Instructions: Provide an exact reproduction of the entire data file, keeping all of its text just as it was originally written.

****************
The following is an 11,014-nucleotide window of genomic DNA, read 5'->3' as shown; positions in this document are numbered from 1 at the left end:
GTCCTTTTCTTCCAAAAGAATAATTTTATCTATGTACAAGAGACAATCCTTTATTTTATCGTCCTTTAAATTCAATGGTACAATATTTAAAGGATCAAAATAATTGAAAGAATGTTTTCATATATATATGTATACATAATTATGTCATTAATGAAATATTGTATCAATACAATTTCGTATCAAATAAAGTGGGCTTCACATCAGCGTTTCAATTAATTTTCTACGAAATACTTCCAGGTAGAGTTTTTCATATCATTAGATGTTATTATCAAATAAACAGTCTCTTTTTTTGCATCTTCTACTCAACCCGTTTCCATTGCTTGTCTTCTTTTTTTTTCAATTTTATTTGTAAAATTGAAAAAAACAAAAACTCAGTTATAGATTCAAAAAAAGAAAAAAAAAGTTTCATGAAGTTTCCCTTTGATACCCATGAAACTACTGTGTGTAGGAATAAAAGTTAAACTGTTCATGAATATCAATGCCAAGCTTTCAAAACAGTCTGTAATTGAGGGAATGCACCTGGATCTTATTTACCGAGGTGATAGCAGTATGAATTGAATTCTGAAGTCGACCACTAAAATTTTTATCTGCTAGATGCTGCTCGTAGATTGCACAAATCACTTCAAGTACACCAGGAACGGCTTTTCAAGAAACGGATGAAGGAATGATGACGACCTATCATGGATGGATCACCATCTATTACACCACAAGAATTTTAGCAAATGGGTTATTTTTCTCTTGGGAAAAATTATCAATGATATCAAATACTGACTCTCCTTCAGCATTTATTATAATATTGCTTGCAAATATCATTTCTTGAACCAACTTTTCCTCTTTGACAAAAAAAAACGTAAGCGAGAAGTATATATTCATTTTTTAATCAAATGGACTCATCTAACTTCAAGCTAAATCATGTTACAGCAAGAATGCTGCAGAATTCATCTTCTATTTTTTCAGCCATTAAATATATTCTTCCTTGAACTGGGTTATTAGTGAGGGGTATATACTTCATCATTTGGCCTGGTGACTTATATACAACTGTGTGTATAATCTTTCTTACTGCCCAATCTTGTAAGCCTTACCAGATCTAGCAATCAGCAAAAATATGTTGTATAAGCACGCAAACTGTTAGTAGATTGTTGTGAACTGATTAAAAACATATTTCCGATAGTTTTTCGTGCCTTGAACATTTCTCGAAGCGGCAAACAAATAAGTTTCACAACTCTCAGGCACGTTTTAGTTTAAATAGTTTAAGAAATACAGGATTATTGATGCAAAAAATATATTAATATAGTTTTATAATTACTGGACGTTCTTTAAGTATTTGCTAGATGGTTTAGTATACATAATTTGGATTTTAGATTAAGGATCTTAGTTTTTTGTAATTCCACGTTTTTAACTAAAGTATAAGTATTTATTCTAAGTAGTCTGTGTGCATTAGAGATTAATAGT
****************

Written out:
The following is an 11,014-nucleotide window of genomic DNA, read 5'->3' as shown; positions in this document are numbered from 1 at the left end:
GTCCTTTTCTTCCAAAAGAATAATTTTATCTATGTACAAGAGACAATCCTTTATTTTATCGTCCTTTAAATTCAATGGTACAATATTTAAAGGATCAAAATAATTGAAAGAATGTTTTCATATATATATGTATACATAATTATGTCATTAATGAAATATTGTATCAATACAATTTCGTATCAAATAAAGTGGGCTTCACATCAGCGTTTCAATTAATTTTCTACGAAATACTTCCAGGTAGAGTTTTTCATATCATTAGATGTTATTATCAAATAAACAGTCTCTTTTTTTGCATCTTCTACTCAACCCGTTTCCATTGCTTGTCTTCTTTTTTTTTCAATTTTATTTGTAAAATTGAAAAAAACAAAAACTCAGTTATAGATTCAAAAAAAGAAAAAAAAAGTTTCATGAAGTTTCCCTTTGATACCCATGAAACTACTGTGTGTAGGAATAAAAGTTAAACTGTTCATGAATATCAATGCCAAGCTTTCAAAACAGTCTGTAATTGAGGGAATGCACCTGGATCTTATTTACCGAGGTGATAGCAGTATGAATTGAATTCTGAAGTCGACCACTAAAATTTTTATCTGCTAGATGCTGCTCGTAGATTGCACAAATCACTTCAAGTACACCAGGAACGGCTTTTCAAGAAACGGATGAAGGAATGATGACGACCTATCATGGATGGATCACCATCTATTACACCACAAGAATTTTAGCAAATGGGTTATTTTTCTCTTGGGAAAAATTATCAATGATATCAAATACTGACTCTCCTTCAGCATTTATTATAATATTGCTTGCAAATATCATTTCTTGAACCAACTTTTCCTCTTTGACAAAAAAAAACGTAAGCGAGAAGTATATATTCATTTTTTAATCAAATGGACTCATCTAACTTCAAGCTAAATCATGTTACAGCAAGAATGCTGCAGAATTCATCTTCTATTTTTTCAGCCATTAAATATATTCTTCCTTGAACTGGGTTATTAGTGAGGGGTATATACTTCATCATTTGGCCTGGTGACTTATATACAACTGTGTGTATAATCTTTCTTACTGCCCAATCTTGTAAGCCTTACCAGATCTAGCAATCAGCAAAAATATGTTGTATAAGCACGCAAACTGTTAGTAGATTGTTGTGAACTGATTAAAAACATATTTCCGATAGTTTTTCGTGCCTTGAACATTTCTCGAAGCGGCAAACAAATAAGTTTCACAACTCTCAGGCACGTTTTAGTTTAAATAGTTTAAGAAATACAGGATTATTGATGCAAAAAATATATTAATATAGTTTTATAATTACTGGACGTTCTTTAAGTATTTGCTAGATGGTTTAGTATACATAATTTGGATTTTAGATTAAGGATCTTAGTTTTTTGTAATTCCACGTTTTTAACTAAAGTATAAGTATTTATTCTAAGTAGTCTGTGTGCATTAGAGATTAATAGT